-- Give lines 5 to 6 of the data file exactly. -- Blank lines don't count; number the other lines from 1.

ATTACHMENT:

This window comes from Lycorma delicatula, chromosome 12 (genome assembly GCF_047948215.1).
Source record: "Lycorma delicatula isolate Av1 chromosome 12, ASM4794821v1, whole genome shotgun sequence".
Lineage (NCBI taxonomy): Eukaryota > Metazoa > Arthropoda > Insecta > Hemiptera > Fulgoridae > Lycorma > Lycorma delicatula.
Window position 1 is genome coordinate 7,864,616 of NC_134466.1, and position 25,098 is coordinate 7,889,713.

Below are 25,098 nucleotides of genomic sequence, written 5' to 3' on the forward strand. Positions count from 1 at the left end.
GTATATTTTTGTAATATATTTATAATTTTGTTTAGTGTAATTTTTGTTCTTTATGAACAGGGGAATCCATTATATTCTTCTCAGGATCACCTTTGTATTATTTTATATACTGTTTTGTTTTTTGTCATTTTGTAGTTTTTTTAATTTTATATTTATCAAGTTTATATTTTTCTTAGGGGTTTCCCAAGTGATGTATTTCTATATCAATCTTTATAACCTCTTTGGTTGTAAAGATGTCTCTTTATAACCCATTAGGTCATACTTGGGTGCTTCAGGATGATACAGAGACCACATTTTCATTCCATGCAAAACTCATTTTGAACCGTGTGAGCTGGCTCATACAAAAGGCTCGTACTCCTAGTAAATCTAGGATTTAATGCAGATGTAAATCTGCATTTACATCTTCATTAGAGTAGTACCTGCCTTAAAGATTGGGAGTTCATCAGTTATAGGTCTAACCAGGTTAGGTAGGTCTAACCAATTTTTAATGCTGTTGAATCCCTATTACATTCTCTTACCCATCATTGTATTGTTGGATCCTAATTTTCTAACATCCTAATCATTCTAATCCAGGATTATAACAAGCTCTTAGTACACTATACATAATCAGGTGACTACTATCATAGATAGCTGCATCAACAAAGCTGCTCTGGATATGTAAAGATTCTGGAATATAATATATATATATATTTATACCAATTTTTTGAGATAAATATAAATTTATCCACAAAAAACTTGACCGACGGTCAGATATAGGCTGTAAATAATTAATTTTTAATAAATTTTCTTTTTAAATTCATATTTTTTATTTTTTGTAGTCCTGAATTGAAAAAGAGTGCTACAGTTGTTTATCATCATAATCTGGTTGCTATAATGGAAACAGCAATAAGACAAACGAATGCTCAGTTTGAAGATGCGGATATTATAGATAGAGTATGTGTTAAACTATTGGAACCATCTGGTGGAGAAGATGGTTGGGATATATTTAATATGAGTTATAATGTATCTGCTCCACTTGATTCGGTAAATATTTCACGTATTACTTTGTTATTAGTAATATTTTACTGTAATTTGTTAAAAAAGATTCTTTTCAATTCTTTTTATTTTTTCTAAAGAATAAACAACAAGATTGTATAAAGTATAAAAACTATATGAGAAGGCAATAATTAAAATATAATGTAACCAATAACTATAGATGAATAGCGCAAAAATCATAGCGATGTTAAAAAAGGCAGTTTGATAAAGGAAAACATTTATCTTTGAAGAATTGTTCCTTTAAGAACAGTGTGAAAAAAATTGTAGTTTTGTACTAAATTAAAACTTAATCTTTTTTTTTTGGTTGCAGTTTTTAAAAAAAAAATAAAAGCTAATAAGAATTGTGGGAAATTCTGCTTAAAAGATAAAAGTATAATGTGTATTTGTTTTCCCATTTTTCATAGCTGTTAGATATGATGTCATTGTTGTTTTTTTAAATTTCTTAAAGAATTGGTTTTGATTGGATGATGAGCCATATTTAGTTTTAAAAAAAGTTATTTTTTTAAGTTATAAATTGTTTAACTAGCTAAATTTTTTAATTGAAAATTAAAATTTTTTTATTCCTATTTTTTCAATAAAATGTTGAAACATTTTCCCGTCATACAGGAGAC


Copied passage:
Below are 25,098 nucleotides of genomic sequence, written 5' to 3' on the forward strand. Positions count from 1 at the left end.
GTATATTTTTGTAATATATTTATAATTTTGTTTAGTGTAATTTTTGTTCTTTATGAACAGGGGAATCCATTATATTCTTCTCAGGATCACCTTTGTATTATTTTATATACTGTTTTGTTTTTTGTCATTTTGTAGTTTTTTTAATTTTATATTTATCAAGTTTATATTTTTCTTAGGGGTTTCCCAAGTGATGTATTTCTATATCAATCTTTATAACCTCTTTGGTTGTAAAGATGTCTCTTTATAACCCATTAGGTCATACTTGGGTGCTTCAGGATGATACAGAGACCACATTTTCATTCCATGCAAAACTCATTTTGAACCGTGTGAGCTGGCTCATACAAAAGGCTCGTACTCCTAGTAAATCTAGGATTTAATGCAGATGTAAATCTGCATTTACATCTTCATTAGAGTAGTACCTGCCTTAAAGATTGGGAGTTCATCAGTTATAGGTCTAACCAGGTTAGGTAGGTCTAACCAATTTTTAATGCTGTTGAATCCCTATTACATTCTCTTACCCATCATTGTATTGTTGGATCCTAATTTTCTAACATCCTAATCATTCTAATCCAGGATTATAACAAGCTCTTAGTACACTATACATAATCAGGTGACTACTATCATAGATAGCTGCATCAACAAAGCTGCTCTGGATATGTAAAGATTCTGGAATATAATATATATATATATTTATACCAATTTTTTGAGATAAATATAAATTTATCCACAAAAAACTTGACCGACGGTCAGATATAGGCTGTAAATAATTAATTTTTAATAAATTTTCTTTTTAAATTCATATTTTTTATTTTTTGTAGTCCTGAATTGAAAAAGAGTGCTACAGTTGTTTATCATCATAATCTGGTTGCTATAATGGAAACAGCAATAAGACAAACGAATGCTCAGTTTGAAGATGCGGATATTATAGATAGAGTATGTGTTAAACTATTGGAACCATCTGGTGGAGAAGATGGTTGGGATATATTTAATATGAGTTATAATGTATCTGCTCCACTTGATTCGGTAAATATTTCACGTATTACTTTGTTATTAGTAATATTTTACTGTAATTTGTTAAAAAAGATTCTTTTCAATTCTTTTTATTTTTTCTAAAGAATAAACAACAAGATTGTATAAAGTATAAAAACTATATGAGAAGGCAATAATTAAAATATAATGTAACCAATAACTATAGATGAATAGCGCAAAAATCATAGCGATGTTAAAAAAGGCAGTTTGATAAAGGAAAACATTTATCTTTGAAGAATTGTTCCTTTAAGAACAGTGTGAAAAAAATTGTAGTTTTGTACTAAATTAAAACTTAATCTTTTTTTTTTGGTTGCAGTTTTTAAAAAAAAAATAAAAGCTAATAAGAATTGTGGGAAATTCTGCTTAAAAGATAAAAGTATAATGTGTATTTGTTTTCCCATTTTTCATAGCTGTTAGATATGATGTCATTGTTGTTTTTTTAAATTTCTTAAAGAATTGGTTTTGATTGGATGATGAGCCATATTTAGTTTTAAAAAAAGTTATTTTTTTAAGTTATAAATTGTTTAACTAGCTAAATTTTTTAATTGAAAATTAAAATTTTTTTATTCCTATTTTTTCAATAAAATGTTGAAACATTTTCCCGTCATACAGGAGAC